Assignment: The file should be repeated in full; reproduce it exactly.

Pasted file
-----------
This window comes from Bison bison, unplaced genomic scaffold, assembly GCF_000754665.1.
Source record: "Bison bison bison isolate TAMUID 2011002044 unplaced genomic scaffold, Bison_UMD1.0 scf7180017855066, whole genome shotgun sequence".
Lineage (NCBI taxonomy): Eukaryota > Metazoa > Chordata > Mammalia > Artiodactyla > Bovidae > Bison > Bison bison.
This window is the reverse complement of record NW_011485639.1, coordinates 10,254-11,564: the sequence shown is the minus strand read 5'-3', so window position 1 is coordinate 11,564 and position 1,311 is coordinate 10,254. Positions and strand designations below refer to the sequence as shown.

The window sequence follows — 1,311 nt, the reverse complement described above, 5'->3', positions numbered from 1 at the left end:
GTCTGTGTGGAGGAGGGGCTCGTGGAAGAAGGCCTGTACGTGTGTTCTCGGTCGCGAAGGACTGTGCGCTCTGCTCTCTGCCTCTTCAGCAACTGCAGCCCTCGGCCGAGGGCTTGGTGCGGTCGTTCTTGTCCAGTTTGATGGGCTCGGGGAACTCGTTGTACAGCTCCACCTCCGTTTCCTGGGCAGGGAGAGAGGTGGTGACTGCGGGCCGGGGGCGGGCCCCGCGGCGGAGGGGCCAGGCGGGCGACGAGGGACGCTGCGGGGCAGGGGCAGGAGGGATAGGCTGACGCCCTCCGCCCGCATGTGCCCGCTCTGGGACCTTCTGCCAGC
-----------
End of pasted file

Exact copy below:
This window comes from Bison bison, unplaced genomic scaffold, assembly GCF_000754665.1.
Source record: "Bison bison bison isolate TAMUID 2011002044 unplaced genomic scaffold, Bison_UMD1.0 scf7180017855066, whole genome shotgun sequence".
Lineage (NCBI taxonomy): Eukaryota > Metazoa > Chordata > Mammalia > Artiodactyla > Bovidae > Bison > Bison bison.
This window is the reverse complement of record NW_011485639.1, coordinates 10,254-11,564: the sequence shown is the minus strand read 5'-3', so window position 1 is coordinate 11,564 and position 1,311 is coordinate 10,254. Positions and strand designations below refer to the sequence as shown.

The window sequence follows — 1,311 nt, the reverse complement described above, 5'->3', positions numbered from 1 at the left end:
GTCTGTGTGGAGGAGGGGCTCGTGGAAGAAGGCCTGTACGTGTGTTCTCGGTCGCGAAGGACTGTGCGCTCTGCTCTCTGCCTCTTCAGCAACTGCAGCCCTCGGCCGAGGGCTTGGTGCGGTCGTTCTTGTCCAGTTTGATGGGCTCGGGGAACTCGTTGTACAGCTCCACCTCCGTTTCCTGGGCAGGGAGAGAGGTGGTGACTGCGGGCCGGGGGCGGGCCCCGCGGCGGAGGGGCCAGGCGGGCGACGAGGGACGCTGCGGGGCAGGGGCAGGAGGGATAGGCTGACGCCCTCCGCCCGCATGTGCCCGCTCTGGGACCTTCTGCCAGC